Ibrutinib, idelalisib and venetoclax have a beneficial impact on pre-existing CLL-associated autoimmune cytopenias (AIC)
Treatment-emergent AIC are more frequent, though easily manageable, during treatment with venetoclax than with ibrutinib or idelalisib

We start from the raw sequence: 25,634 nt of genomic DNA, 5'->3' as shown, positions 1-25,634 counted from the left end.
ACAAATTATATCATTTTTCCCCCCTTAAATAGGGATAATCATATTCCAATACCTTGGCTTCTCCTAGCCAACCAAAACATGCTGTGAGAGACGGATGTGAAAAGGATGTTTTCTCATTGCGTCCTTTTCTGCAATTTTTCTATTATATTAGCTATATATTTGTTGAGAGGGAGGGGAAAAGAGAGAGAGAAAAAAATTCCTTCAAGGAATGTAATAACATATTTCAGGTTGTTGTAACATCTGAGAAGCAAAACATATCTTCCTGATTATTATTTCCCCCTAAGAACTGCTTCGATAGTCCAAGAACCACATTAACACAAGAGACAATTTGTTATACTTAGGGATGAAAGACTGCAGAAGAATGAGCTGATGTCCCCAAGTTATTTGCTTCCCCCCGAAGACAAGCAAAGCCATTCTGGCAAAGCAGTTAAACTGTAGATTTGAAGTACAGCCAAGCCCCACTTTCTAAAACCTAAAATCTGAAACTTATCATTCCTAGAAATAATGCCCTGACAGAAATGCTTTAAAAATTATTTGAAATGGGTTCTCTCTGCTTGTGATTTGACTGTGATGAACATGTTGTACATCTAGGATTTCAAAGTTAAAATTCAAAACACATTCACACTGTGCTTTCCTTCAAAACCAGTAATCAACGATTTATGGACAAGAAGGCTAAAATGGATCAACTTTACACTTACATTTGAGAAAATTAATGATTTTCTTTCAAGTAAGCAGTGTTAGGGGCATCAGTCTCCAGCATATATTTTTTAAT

Autoimmune cytopenias (AIC) affect 5-9% of patients with chronic lymphocytic leukemia (CLL). Targeted drugs - ibrutinib, idelalisib and venetoclax - have a prominent role in the treatment of CLL, but their impact on CLL-associated AIC is largely unknown. In this study, we evaluated the characteristics and outcome of pre-existing AIC, and described the incidence, quality and management of treatment-emergent AIC during therapy with targeted drugs in patients with CLL. We collected data from 572 patients treated with ibrutinib (9% in combination with an anti-CD20 monoclonal antibody), 143 treated with idelalisib-rituximab and 100 treated with venetoclax (12% in combination with an anti-CD20 monoclonal antibody). A history of pre-existing AIC was reported in 104/815 patients (13%). Interestingly, 80% of patients whose AIC was not resolved at the time of targeted drug start experienced an improvement or a resolution during therapy. Treatment-emergent AIC occurred in 1% of patients during ibrutinib therapy, in 0.9% during idelalisib and in 7% during venetoclax, with an estimated incidence rate of 5, 6 and 69 episodes per 1000 patients per year of exposure in the three treatment groups, respectively. The vast majority of patients who developed treatment-emergent AIC carried unfavorable biological features such as an unmutated IGHV, and a del(17p) and/or TP53 mutation. Notably, despite AIC, 83% of patients were able to continue the targeted drug, in some cases in combination with additional immunosuppressive agents. Overall, treatment with ibrutinib, idelalisib and venetoclax appears to have a beneficial impact on CLL-associated AIC, inducing an improvement or even a resolution of pre-existing AIC in most cases and eliciting treatment-emergent AIC in a negligible portion of patients.